A new technology developed at the U.S. Department of Energy’s Argonne National Laboratory could significantly lower the cost of building new hydrogen fueling stations as well as expanding the fueling capacity of existing ones. The new method could reduce the need for expensive equipment and help bring down the cost of station upgrades by re-tasking compressors to serve more than one dispenser at a time and always allow for a fully pressurized and filled cylinder to be available on-site.
Argonne has been modeling hydrogen fueling for more than a decade. Scientists had estimated that a new technique, called pressure consolidation, could save stations up to 30 or 40 percent of their compressor costs, said Amgad Elgowainy, team leader and principal energy systems analyst with Argonne’s energy systems division.
“What we want to do is beef up the storage that feeds the compressor by consolidating hydrogen between storage cylinders,” Elgowainy said. “So, with the same compressor stations in place today, they can fully serve two dispensers side by side instead of just one.”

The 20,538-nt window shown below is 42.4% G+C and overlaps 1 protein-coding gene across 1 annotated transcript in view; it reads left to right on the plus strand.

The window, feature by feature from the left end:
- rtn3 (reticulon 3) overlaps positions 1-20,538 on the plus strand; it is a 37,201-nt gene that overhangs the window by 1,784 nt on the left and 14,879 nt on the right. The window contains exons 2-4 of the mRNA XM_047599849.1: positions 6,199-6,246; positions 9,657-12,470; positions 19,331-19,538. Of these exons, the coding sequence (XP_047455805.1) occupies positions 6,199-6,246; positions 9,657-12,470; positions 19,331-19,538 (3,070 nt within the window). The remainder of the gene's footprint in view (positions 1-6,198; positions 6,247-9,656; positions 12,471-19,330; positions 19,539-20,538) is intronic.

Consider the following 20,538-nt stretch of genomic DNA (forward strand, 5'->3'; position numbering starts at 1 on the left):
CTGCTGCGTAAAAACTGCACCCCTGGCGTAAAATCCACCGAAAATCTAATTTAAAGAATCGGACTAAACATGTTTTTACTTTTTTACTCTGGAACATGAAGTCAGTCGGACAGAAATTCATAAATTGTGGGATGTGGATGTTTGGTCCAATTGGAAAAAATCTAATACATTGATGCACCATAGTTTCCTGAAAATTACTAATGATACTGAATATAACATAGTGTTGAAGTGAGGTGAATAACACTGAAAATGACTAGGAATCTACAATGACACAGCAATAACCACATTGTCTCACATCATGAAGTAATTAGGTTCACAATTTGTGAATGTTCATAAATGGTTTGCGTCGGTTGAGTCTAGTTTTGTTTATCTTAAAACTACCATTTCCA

The new method could cut fueling costs at a dispenser in California from between USD 13 and USD 16 per kilogram to between USD 3 and USD 4, Elgowainy explained. One kilogram of hydrogen had the same energy as one gallon of gasoline, but it could deliver more than twice the miles when used in fuel cell electric vehicles.
“When you look at hydrogen fuel cell vehicles, one major challenge is the cost of fueling infrastructure,” the analyst said. “This technology can reduce the barrier to market by decreasing fueling costs.”
The compressor is the most expensive fueling component, but it’s often oversized and not used to its full potential at hydrogen stations. Large units are a popular choice for dispensing hydrogen more effectively during peak hours, but they then go underused or idle during off-peak times.
Typically, the compressor is supplied from ground storage. When hydrogen is drawn from the ground-stored cylinders, the pressure delivered to the compressor also drops, resulting in low throughput.
Argonne received its first patent on the technology in 2017. A second one, still pending, was filed in 2016. This year, the laboratory is planning to test the efficiency of the new method at a commercial station.
“In the near future, we will partner with a commercial entity to demonstrate the technology at one of its fueling sites,” Elgowainy said. “We are in talks with potential partners interested in the technology.”
Written by Sue Vorenberg